HC Deb 30 March 1846 vol 85 cc331-64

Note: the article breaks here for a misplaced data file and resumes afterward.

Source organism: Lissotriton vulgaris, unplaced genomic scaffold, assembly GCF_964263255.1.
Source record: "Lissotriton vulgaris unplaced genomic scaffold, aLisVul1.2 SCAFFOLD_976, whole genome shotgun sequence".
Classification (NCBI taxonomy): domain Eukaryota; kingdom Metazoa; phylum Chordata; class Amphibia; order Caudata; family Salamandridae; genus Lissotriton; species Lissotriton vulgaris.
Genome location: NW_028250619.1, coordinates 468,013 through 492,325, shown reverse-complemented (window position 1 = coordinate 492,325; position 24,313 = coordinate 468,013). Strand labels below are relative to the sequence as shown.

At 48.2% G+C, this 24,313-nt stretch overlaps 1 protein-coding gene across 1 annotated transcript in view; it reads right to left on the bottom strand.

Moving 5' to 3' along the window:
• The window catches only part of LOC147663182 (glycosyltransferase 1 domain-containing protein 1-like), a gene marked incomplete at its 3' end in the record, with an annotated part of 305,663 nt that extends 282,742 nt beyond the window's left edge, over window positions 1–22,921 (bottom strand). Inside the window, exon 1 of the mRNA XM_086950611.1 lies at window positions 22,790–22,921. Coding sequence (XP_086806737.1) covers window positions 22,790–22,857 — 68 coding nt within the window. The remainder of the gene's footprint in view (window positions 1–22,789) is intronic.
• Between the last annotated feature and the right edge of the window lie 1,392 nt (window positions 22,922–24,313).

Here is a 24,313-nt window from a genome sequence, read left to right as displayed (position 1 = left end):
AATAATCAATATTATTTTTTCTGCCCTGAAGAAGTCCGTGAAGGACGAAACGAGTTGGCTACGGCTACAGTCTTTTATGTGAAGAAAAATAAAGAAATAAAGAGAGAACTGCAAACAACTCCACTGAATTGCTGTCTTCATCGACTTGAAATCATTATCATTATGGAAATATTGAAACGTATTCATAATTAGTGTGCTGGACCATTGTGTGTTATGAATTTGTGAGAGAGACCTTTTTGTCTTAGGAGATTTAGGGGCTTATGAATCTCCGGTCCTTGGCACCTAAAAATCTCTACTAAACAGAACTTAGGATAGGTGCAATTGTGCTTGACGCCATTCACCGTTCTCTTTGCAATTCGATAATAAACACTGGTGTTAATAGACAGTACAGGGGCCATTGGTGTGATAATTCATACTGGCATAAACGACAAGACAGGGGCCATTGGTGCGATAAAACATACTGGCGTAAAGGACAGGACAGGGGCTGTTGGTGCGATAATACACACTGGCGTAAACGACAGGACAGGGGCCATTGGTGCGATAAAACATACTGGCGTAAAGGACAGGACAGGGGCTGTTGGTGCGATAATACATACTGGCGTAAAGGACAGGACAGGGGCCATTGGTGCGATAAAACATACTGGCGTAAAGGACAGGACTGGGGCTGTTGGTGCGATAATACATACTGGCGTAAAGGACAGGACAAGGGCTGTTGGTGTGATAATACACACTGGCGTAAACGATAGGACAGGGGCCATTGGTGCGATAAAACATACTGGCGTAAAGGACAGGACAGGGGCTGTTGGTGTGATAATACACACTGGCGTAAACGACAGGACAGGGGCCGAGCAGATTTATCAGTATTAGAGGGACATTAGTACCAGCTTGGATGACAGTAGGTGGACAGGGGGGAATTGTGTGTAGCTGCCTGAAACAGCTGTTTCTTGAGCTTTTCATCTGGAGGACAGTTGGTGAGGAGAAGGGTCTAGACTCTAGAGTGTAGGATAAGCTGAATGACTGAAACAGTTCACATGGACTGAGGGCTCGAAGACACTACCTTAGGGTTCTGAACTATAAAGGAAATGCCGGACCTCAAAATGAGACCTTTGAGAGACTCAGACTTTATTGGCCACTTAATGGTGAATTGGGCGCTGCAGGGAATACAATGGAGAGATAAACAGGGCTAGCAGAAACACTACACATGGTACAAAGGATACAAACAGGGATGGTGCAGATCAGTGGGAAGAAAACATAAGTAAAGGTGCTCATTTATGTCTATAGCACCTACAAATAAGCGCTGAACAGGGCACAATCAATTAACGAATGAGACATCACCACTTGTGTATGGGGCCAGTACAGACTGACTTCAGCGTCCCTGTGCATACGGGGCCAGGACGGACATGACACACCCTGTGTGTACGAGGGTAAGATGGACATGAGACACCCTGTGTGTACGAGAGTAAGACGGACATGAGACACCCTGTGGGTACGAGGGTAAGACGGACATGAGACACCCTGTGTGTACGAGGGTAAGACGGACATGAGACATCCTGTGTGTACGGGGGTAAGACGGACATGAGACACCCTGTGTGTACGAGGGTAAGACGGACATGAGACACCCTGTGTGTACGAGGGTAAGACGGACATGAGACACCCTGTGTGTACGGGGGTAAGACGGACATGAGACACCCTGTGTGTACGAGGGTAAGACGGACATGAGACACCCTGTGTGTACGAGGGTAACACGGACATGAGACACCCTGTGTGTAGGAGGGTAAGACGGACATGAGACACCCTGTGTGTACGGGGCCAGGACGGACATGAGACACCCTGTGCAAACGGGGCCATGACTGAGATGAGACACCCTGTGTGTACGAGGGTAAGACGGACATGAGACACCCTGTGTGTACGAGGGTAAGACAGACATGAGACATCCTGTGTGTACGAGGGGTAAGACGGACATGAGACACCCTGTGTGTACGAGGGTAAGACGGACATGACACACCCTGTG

Sir, in the absence of any Member of the Government more immediately connected with Ireland, it is my duty to propose to the House the first reading of a Bill which has come down from the other House of Parliament. The hon. Member for Stockport, just before the division, stated that some mysterious motive had swayed the conduct of Government in pressing this Motion upon the House. Now, Sir, I hope the House will indulge me with a patient hearing on the present occasion, while I endeavour to state the urgent reasons which in my judgment operate conclusively in demonstrating that no time ought to be lost in the unhappy condition of affairs which it will be my duty to lay before the House. The task is a painful one; but at the same time there are some consolatory reflections connected with it. I do not present myself on the present occasion to bring any sweeping or general accusation against the Irish people. The case which I am about to bring before the House is not one which affects Ireland collectively; it is a case of a local and topical nature, but affecting particular localities to an alarming extent. Sir, there are other reflections connected with this matter which are equally consolatory. An accusation has come from one quarter of the House to-night, that we have delayed this measure too long. I confess it is more gratifying to my feelings that the accusation should be, that we postponed it too long, than that we brought it forward abruptly, prematurely, or unnecessarily. I also must be permitted to state in justice to the Government that we have now for nearly five years conducted the affairs of this country in very difficult times, and under adverse circumstances; that during that time we have been charged with the responsibility of governing Ireland, and preserving peace, law, and order; and that, up to the present moment, we have discharged that arduous duty, relying on the existing law, and without applying to Parliament for any extraordinary or unconstitutional powers. Nay, Sir—although I do not dwell with unnecessary stress on the fact—there has been more than one instance in which we have relaxed existing laws, in which we have not deemed it our duty to apply to Parliament for the renewal of Acts of a coercive character for Ireland. When we have called for re-enactment, we have, in more than one instance, remitted the more obnoxious portions of the law. I will refer, as an illustration, to the renewal of the Unlawful Oaths Act. That was an Act containing, as it appeared to us, provisions of an objectionable character. Under the original Bill the onus lay on the innocent person to prove his innocence; we threw the onus on the accuser, thus relieving the accused of the difficult task of proving a negative. Then in the Arms Act, although in some points we increased its stringency, yet there were many obnoxious penalties which we removed, for instance the prohibition against a man carrying on the trade of a blacksmith without a license. In this and similar cases we repealed the enactments and remitted the penalty. I must also be perduced to remind the House that the various measures brought forward by Government in the course of the last two years have been conceived in a spirit not unfriendly to the feelings, more especially the religious feelings, of the Irish people. Our measures have not been conceived in a sectarian spirit, though there may be difference of opinion as to their practical effect. Those measures were intended as peace-offerings, if they have not been universally so received. I would more particularly refer to the Charitable Bequests' Act, by which great facilities were afforded for the endowment of the Roman Catholic clergy, and for providing glebe houses and chapels for the ministers of that persuasion. I would also refer to the Bill, which I myself had the honour or proposing, with reference to the education of the Roman Catholic priesthood at Maynooth—a measure which, I am sorry to say, gave great offence to many of those of my hon. Friends on this side, who were generally the supporters of the Government, but which, nevertheless, we felt it our duty to the Irish people earnestly to press. Then, with regard to the question of education generally (and I only glance at the matter as affording another conclusive proof that, in our legislation for Ireland we are actuated by no hostile spirit or feeling against the people of that country), the Irish Colleges' Bill, which it will be remembered I brought under the special notice of Parliament, in the course of the last Session, is, I think, a measure which, if carried into execution in the manner I anticipated, will diffuse amongst the middle classes of Ireland all the benefits of an improved, an extensive, and a liberal system of education. So also with respect to the National Board — we have adopted measures for giving increased facilities for extending the benefits of that institution, large as those benefits are already—inasmuch as between 400,000 and 500,000 children are educated in Ireland at this time under the national system, and that too in a manner which would do credit to any part of the United Kingdom — we have also taken measures for providing district schools in various localities in Ireland for carrying out the system still further, and affording its benefit to the children of a somewhat higher class. I must also refer to another matter which is, in my opinion, one of primary importance. It will be remembered that Her Majesty's Government, acting on the advice of the Landlord and Tenants' Commission, brought forward in the other House a Bill for the improvement of the law and the better regulation of the relations of landlord and tenant in Ireland. The subject being one of great difficulty, the Bill was not considered by the other House as then proposed, sufficiently matured to receive their sanction. During the recess, we have given the subject increased attention, and in concert and co-operation with the Com- mission over which the Earl of Devon presided, and of which four Members of the House formed a constituent part, in concert and co-operation with those hon. Gentlemen and the other Members of that Commission, we have endeavoured to improve and mature that measure. It is at this moment in an advanced stage of preparation; and sanctioned, I believe unanimously, by that Commission, it is now receiving the final consideration of the Government, and I trust shortly to be able to present it to the House. Then, Sir, I must observe with reference to this measure, painful as it is to me to propose it, unconstitutional as I admit it to be, I, for one, was convinced of the necessity of some such law in the early part of the Session; but though I foresaw the necessity, I could not reconcile it either to my judgment or to my conscience to be a party to its introduction while I saw the extreme physical want and distress of the Irish people, arising from the failure of the staple article of their food, the accounts of which have been in various ways brought before this House. I say though I saw that necessity, I felt that it was a matter of primary importance that provision should first be made, by an effort of the Government to relieve those physical wants, so far as legislation could effect that object; and I, for one, could not consent to be a party to the introduction of such a measure as the present, unless I had previously obtained the sanction of the House of Commons to the introduction of the measure which has been brought under your notice, and the principle of which has been affirmed by the House—the Bill to open the Corn Trade, and to place articles which are of the first necessity, as forming the food of the people, on the cheapest possible footing. I must be allowed to remark, that the good effect of what has been done in this direction is already perceptible. The admission of maize free of duty is already operating most beneficially in Ireland. The demand for that article, I am informed, has already become great. It is found to be much cheaper than oats, and is superseding the demand for that description of grain in Waterford and the other ports in which it has been admitted. And I have reason to believe that the consequence of introducing maize into Ireland will be, in some degree, to supersede the use of potatoes among the people of that country as the chief article of food, and gradually, as I hope, to elevate the scale of their living. The prejudice against maize, as an article of food, is gradually subsiding in Ireland; and I am confident that the measures I have referred to, together with the advances and loans of public money, for the promotion of public works in Ireland, which Parliament has authorized to be made, will have a most beneficial effect on the physical, as well as upon the moral and social, condition of the Irish. I believe that, by a judicious expenditure of those funds, the productive powers of the country will be increased; the physical energies of the people will be brought into action; their moral qualities and social habits will be improved; and when they find themselves employed, as they will be, for wages, and supporting themselves and their families by their industry, they will be enabled to subsist without being, as they are now, entirely dependent on the produce of their holdings; and the tendency will be to raise the scale of their living, to increase their physical comforts, and improve their habits of life. And by these means, with the extension of the blessings of education amongst the great body of the people, we expect that the social and moral condition of the people will gradually improve, and the effect will be most satisfactory; and not only will these measures, I trust be satisfactory, in regard to the increased benefits they will confer upon, and the improvement they will gradually effect in the condition of, the Irish people, but also the effect of this improvement will be reflected in our legislation: because the Legislature will naturally have greater confidence and trust in a people so elevated and so improved, than in a people debased by crime; and thus our legislation, in regard to Ireland, will be guided by a more confiding and a more conciliatory spirit. But, Sir, time is required to accomplish these great and necessarily progressive improvements; and in the meanwhile we have to deal with a case of urgent and pressing importance, in regard to which no time can, in my opinion, safely be lost; but we must apply such a remedy as is within the immediate power of the Legislature. I do not stand here to prefer an indictment against the people of Ireland: quite the contrary; for I have the pleasure of stating to the House, that of the thirty-two counties of which Ireland is composed, in the majority of them it will be found, by a reference to the statistical returns, that life and property are as secure as in most, if not in every county in England. I repeat, that this is not a case affecting the whole thirty-two counties of Ireland; so far from it, I am in a condition to show, that in eighteen of them crime, far from increasing, has actually diminished within the last year. It is unnecessary for me to detain the House by specifying the counties in which this diminution of crime has taken place. Suffice it to say, that there are eighteen counties in Ireland out of the thirty-two in which there has been no increase; and that there are many in which the returns show that in the year 1845 crime has actually decreased. [Mr. O'CONNELL: Tyrone!] Yes, in Tyrone there has been a large decrease. I find by the Constabulary Returns for the county of Tyrone, that the number of crimes in 1845 was 180, as against 220 in the preceding year, showing a decrease of forty in the course of one year. But I will go further, and state, that I do not think this Bill could be maintained by a reference to more than ten out of the whole thirty-two counties; and still further I will say, that if it were not for the condition of five of those counties, I, as a Member of Her Majesty's Government, could not conscientiously propose, and Parliament would not be justified in passing, such a measure. I will state which those five counties are. I am sorry that I shall have occasion to trespass upon the attention of the House at some length; but in proposing a measure like the present—a measure which I am bound to admit is of an unconstitutional character, and which extraordinary circumstances alone can justify—I feel it incumbent upon me to explain to the House what those circumstances are, and lay before them the grounds upon which it has been brought forward. Those five counties to which I have referred, the present condition of which not only justifies, but calls for this measure, are Tipperary, Clare, Roscommon, Limerick, and Leitrim. I have said there are five other counties in which crime has also increased, but not to so great an extent as in these. Those counties are Cavan, Fermanagh, King's County, Longford, and Westmeath. Then, in the ten counties in Ireland in which crime has increased, and crime of that peculiar character which I am disposed to term insurrectionary, I will state the extent of that increase by a reference to the returns of the actual number of crimes committed in each of those counties, in the two years 1844 and 1845:—